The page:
```
y_hat <- predict(fit, sweep(x_test, 2, col_means) %*% pca$rotation[,1:k], type = "class")
confusionMatrix(y_hat, factor(y_test))$overall["Accuracy"]
#> Accuracy
#> 0.962
```

With obtain an improvement in accuracy, while using only 36 dimensions.

## 30.4 Random Forest

With the random forest algorithm several parameters can be optimized, but the main one is `mtry`

, the number of predictors that are randomly selected for each tree. This is also the only tuning parameter that the **caret** function `train`

permits when using the default implementation from the **randomForest** package.

```
library(randomForest)
grid <- data.frame(mtry = seq(3, 24, 3))
train_rf <- train(x[, col_index], y,
method = "rf",
tuneGrid = grid)
```

Now that we have optimized our algorithm, we are ready to fit our final model:

`fit_rf <- randomForest(x[, col_index], y, mtry = train_rf$bestTune$mtry)`

```
#> randomForest 4.7-1.1
#> Type rfNews() to see new features/changes/bug fixes.
#>
#> Attaching package: 'randomForest'
#> The following object is masked from 'package:ggplot2':
#>
#> margin
```

As with kNN, we also achieve high accuracy:

```
y_hat_rf <- predict(fit_rf, x_test[ ,col_index])
confusionMatrix(y_hat_rf, y_test)$overall["Accuracy"]
#> Accuracy
#> 0.954
```

By optimizing some of the other algorithm parameters we can achieve even higher accuracy.

## 30.5 Testing and improving computation time

The default method for estimating accuracy used by the `train`

function is to test prediction on 25 bootstrap samples. This can result in long compute times. For examples, if we are considering several values, say 10, of the tuning parameters, we will fit the algorithm 250 times. We can use the `system.time`

function to estimate the how long it takes to run the algorithm once

```
system.time(fit_rf <- randomForest(x[, col_index], y, mtry = 9))
#> user system elapsed
#> 60.61 0.59 61.25
```

and use this to estimate the total time for the 250 iterations. In this case it will be several hours.

One way to reduce run time is to use k-fold cross validation with a smaller number of test sets. A popular choice is leaving out 10 test sets with 10% of the data:

`control <- trainControl(method = "cv", number = 10, p = .9)`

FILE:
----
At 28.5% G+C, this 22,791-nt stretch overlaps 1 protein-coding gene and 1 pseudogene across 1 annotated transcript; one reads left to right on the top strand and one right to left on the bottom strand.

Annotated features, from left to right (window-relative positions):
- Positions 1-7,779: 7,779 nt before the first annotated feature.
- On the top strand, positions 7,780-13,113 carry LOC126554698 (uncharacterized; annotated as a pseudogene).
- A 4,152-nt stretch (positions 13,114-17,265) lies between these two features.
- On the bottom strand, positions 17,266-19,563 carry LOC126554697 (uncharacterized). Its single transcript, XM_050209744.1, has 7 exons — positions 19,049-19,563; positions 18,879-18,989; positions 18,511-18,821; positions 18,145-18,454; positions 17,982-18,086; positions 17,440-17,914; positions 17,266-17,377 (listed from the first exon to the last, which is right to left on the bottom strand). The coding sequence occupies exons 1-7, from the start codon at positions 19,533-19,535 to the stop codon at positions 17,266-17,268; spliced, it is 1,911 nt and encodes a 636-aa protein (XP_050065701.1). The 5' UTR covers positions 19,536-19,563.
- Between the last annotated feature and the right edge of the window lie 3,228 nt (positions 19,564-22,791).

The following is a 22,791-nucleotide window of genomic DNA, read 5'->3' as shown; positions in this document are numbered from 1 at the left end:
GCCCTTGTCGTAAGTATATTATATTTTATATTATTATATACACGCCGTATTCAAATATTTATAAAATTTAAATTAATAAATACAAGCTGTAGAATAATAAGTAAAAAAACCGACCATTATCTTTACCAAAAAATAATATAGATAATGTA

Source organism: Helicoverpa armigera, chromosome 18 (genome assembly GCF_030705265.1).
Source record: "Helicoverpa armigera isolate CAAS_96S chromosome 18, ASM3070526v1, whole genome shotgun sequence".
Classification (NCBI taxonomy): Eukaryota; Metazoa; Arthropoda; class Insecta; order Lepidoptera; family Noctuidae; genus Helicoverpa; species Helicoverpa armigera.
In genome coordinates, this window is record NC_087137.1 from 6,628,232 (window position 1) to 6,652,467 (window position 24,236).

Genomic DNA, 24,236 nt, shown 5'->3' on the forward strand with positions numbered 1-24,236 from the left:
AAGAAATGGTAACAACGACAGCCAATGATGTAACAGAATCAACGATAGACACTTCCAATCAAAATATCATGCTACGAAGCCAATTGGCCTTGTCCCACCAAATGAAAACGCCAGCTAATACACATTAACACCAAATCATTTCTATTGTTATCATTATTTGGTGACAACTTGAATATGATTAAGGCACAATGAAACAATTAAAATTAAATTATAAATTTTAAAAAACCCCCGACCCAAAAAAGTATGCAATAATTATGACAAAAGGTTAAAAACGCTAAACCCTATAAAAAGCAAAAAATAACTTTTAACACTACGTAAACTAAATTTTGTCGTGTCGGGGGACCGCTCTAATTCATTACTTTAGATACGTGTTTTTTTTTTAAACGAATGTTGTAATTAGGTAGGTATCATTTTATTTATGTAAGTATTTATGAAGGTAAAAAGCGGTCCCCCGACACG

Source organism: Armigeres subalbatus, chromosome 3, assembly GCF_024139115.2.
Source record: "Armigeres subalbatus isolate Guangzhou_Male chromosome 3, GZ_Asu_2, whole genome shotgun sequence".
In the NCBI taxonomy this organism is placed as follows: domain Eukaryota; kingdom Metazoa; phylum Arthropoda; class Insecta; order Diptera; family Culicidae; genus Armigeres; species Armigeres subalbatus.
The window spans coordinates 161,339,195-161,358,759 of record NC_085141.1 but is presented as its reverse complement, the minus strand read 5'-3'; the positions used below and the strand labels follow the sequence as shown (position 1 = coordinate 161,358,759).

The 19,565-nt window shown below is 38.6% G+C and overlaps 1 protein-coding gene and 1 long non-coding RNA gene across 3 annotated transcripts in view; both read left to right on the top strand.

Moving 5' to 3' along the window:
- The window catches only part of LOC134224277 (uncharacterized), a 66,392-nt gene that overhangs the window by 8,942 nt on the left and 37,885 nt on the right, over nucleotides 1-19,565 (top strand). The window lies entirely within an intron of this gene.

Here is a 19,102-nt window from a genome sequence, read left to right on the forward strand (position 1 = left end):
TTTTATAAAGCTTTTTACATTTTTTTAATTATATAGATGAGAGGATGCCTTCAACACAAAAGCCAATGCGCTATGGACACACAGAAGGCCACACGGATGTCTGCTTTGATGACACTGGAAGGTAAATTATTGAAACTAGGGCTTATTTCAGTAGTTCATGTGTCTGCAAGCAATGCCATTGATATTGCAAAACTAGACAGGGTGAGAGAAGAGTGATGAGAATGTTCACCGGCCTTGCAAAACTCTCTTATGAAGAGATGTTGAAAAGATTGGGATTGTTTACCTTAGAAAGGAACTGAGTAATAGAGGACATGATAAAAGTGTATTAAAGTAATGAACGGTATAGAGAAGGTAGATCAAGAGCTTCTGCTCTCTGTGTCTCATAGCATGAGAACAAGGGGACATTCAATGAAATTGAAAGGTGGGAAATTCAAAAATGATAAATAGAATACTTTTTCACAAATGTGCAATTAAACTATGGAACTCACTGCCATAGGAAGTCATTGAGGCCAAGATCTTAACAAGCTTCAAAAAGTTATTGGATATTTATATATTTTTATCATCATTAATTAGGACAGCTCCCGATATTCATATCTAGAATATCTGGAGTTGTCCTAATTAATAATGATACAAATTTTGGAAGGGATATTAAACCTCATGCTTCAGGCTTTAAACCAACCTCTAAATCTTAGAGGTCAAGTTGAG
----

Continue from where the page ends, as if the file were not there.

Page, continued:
and re-running the `train`

function with this choice specified via the `trControl`

argument:

```
train_rf <- train(x[, col_index], y,
method = "rf",
tuneGrid = grid,
trControl = control)
```

For random forest we can also speed up the training step by running less trees per fit. After running the algorithm once, we can use the plot function to see how the error rate changes as the number of trees grows. Here we

`plot(fit_rf)`

We can see that error rate stabilizes after about 200 trees. We can use this finding to speed up the cross validation procedure. Specifically, because the default is 500, by adding the argument `ntree = 200`

to the call to `train`

above, the procedure will finish 2.5 times faster.

## 30.6 Variable importance

The following function computes the importance of each feature:

`imp <- importance(fit_rf)`

We can see which features are being used most by plotting an image:

## 30.7 Visual assessments

An important part of data analysis is visualizing results to determine why we are failing. How we do this depends on the application. Below we show the images of digits for which we made an incorrect prediction. Here are some errors for the random forest:

By examining errors like this we often find specific weaknesses to algorithms or parameter choices and can try to correct them.

## 30.8 Ensembles

The idea of an ensemble is similar to the idea of combining data from different pollsters to obtain a better estimate of the true support for each candidate.

In machine learning, one can usually greatly improve the final results by combining the results of different algorithms.

Here is a simple example where we compute new class probabilities by taking the average of random forest and kNN. We can see that the accuracy improves to 0.96:

In the exercises we are going to build several machine learning models for the `mnist_27`

dataset and then build an ensemble.

## 30.9 Exercises

1. Previously in the book, we have compared conditional probability give two predictors \(p(x_1,x_2)\) to the fit \(\hat{p}(x_1,x_2)\) obtained with a machine learning algorithm by making image plots. The following code can be used to make these images and include a curve at the values of \(x_1\) and \(x_2\) for which the function is \(0.5\).